• Fixed SPDA-The benefit of a fixed SPDA is that you are guaranteed a certain income stream every year as part of your investment
  • Variable SPDA- The benefit of a variable annuity is that if you choose your investments well, you can increase your investment return to a much higher rate than a fixed annuity. It does come with a higher degree of risk, especially for the novice investor. It all depends on your financial goals.

There is, of course, a much higher risk as well and you aren’t guaranteed a certain amount of money from your investment with a variable SDPA like you are with a fixed SPDA.

What are the benefits of a single premium deferred annuity (SPDA)?

One of the biggest benefits to a SPDA is that there is no limit as to how much money you can invest into your single premium deferred annuity. If you invested in retirement products like an IRA or a 401K, for example, and that money grew exponentially for you, you can roll it over into an SPDA without any concern about investment limits.

If you invest in other low-risk investments, such as an IRA or a 401K, you will find that you are limited by how much you can contribute. A 401K, for example, has a maximum contribution level of $16,500 annually. An IRA has a maximum contribution level of $5,000 ($6,500 if you are over 50). With a SPDA you can contribute a million dollars if you have it. This is why SPDAs are most commonly used as a rollover option with the help of experienced financial advisors.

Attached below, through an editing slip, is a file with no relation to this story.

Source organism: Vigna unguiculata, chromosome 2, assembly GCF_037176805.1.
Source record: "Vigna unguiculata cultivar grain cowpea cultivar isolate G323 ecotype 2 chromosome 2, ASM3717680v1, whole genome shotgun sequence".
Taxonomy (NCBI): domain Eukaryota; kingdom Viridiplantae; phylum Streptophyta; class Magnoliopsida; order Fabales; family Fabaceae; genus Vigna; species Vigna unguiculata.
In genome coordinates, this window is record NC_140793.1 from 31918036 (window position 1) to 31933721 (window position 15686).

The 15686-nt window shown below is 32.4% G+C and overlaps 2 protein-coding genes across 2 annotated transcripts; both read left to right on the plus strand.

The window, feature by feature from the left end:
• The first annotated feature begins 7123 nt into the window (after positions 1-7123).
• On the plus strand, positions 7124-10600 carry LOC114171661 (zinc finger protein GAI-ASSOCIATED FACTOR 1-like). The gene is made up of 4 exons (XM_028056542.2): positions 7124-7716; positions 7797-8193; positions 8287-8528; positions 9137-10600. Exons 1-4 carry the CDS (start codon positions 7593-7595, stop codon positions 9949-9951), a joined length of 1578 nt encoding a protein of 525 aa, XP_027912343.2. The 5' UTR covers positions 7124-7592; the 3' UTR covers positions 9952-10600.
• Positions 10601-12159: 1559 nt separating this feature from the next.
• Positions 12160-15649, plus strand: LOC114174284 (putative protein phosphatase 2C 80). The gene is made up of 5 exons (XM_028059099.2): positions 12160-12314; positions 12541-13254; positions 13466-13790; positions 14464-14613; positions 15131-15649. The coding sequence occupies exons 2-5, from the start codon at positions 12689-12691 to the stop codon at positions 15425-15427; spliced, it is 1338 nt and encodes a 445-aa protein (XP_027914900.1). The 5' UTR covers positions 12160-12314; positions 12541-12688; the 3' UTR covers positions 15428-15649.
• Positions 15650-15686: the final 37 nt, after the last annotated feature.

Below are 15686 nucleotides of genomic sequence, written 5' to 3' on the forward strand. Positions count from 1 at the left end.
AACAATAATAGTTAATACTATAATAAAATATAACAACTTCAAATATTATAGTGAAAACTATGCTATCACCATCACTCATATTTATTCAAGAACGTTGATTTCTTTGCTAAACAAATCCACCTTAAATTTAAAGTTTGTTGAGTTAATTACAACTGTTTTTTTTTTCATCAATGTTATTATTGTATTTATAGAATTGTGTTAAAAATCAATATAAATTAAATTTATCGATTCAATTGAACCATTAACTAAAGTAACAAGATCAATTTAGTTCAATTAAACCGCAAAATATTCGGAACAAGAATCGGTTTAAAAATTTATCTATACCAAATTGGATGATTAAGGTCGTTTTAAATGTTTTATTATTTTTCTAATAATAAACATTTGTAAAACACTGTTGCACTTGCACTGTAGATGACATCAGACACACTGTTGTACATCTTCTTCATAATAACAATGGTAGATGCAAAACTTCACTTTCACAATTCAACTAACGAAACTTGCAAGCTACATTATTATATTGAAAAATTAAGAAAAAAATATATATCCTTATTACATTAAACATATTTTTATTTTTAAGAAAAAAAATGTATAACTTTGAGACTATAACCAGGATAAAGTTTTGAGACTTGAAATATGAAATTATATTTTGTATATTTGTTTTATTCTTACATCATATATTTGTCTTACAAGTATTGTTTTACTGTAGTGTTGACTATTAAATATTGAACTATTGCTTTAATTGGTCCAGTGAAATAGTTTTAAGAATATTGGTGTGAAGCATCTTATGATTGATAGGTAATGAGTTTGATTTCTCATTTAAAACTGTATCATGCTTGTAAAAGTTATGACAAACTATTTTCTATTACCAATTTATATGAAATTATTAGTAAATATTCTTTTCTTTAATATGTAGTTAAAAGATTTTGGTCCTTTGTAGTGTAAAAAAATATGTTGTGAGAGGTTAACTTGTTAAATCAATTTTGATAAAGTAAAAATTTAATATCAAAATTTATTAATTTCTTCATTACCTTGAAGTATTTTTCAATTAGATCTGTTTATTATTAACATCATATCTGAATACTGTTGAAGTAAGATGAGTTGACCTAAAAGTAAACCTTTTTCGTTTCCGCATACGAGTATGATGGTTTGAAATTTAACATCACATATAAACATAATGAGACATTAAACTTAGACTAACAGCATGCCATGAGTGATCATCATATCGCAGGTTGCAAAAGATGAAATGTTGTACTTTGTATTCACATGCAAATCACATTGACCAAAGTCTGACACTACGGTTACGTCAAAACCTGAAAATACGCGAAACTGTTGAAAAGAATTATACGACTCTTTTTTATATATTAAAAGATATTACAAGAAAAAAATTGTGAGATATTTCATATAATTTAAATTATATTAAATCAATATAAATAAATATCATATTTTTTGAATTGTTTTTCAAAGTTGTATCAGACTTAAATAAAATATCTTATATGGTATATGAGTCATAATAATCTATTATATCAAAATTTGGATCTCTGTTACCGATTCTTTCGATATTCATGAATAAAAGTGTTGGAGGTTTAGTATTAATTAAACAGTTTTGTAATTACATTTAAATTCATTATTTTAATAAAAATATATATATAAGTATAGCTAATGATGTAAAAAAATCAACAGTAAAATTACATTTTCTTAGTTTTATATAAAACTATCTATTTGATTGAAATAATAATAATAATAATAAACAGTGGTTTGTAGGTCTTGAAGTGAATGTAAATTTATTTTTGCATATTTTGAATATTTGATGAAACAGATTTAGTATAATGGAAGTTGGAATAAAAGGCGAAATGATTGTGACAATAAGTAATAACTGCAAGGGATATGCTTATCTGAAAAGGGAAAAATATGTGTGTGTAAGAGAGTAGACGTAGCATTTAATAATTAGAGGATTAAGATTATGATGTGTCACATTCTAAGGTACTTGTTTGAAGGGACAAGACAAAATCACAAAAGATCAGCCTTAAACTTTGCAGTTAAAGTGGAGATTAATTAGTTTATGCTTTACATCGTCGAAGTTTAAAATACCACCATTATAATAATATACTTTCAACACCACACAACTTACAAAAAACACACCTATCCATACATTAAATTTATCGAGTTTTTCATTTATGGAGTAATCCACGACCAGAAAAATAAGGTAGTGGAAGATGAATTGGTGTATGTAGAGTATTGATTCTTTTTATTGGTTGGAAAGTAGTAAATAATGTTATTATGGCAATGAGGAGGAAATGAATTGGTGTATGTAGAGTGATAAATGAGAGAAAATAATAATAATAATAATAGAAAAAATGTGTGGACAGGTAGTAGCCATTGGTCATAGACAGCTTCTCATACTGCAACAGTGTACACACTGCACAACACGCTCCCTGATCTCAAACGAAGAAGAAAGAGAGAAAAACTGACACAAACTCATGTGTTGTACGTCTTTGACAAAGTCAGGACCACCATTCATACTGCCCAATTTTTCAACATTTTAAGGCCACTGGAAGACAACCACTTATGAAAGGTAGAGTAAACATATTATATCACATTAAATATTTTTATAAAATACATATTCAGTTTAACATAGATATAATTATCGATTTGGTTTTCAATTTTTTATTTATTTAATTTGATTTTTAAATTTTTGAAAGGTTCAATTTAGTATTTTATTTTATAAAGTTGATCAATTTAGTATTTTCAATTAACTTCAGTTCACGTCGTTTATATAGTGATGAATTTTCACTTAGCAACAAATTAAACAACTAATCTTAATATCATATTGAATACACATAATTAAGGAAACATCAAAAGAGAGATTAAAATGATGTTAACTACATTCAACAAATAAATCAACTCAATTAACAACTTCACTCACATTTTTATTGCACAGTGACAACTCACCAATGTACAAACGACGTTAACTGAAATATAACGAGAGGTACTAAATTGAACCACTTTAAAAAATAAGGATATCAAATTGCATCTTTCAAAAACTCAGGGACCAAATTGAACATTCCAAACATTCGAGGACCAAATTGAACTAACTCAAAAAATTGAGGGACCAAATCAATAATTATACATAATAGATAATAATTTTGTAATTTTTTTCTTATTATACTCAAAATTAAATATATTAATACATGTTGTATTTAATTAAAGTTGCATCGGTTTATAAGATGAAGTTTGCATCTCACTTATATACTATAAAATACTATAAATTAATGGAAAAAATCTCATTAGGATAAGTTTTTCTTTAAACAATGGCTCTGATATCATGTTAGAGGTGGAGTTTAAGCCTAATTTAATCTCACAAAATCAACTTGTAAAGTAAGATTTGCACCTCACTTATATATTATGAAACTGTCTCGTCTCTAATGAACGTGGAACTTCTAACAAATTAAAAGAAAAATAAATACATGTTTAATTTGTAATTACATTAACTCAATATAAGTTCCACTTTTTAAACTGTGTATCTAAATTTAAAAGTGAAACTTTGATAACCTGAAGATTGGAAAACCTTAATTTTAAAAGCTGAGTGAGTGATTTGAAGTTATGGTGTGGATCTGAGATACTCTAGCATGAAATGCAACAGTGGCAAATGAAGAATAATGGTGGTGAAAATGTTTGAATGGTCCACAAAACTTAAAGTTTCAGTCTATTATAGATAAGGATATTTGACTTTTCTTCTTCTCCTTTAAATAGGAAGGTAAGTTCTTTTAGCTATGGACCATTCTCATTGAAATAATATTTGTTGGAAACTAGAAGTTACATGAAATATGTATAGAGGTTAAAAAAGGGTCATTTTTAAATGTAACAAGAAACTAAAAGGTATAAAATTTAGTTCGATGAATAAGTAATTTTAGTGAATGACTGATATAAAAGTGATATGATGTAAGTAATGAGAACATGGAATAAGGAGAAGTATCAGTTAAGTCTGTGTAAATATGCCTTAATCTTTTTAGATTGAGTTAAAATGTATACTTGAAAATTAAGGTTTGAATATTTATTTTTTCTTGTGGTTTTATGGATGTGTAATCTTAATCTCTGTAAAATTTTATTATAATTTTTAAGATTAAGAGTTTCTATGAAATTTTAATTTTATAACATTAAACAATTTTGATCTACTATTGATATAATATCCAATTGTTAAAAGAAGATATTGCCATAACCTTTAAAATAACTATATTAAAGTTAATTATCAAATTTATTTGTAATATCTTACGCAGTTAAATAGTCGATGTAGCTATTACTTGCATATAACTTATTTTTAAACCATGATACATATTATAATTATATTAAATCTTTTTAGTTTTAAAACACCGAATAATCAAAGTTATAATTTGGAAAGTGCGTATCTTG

You will also find that if you choose a fixed SPDA you are guaranteed a specific interest rate on your investment. This is appealing to a lot of people because there aren’t many guaranteed investment opportunities that ensure that you get a return on your investment. What’s more, the interest rate will be higher than a savings account or any bonds or CDs that you could purchase, making this a higher-yield investment.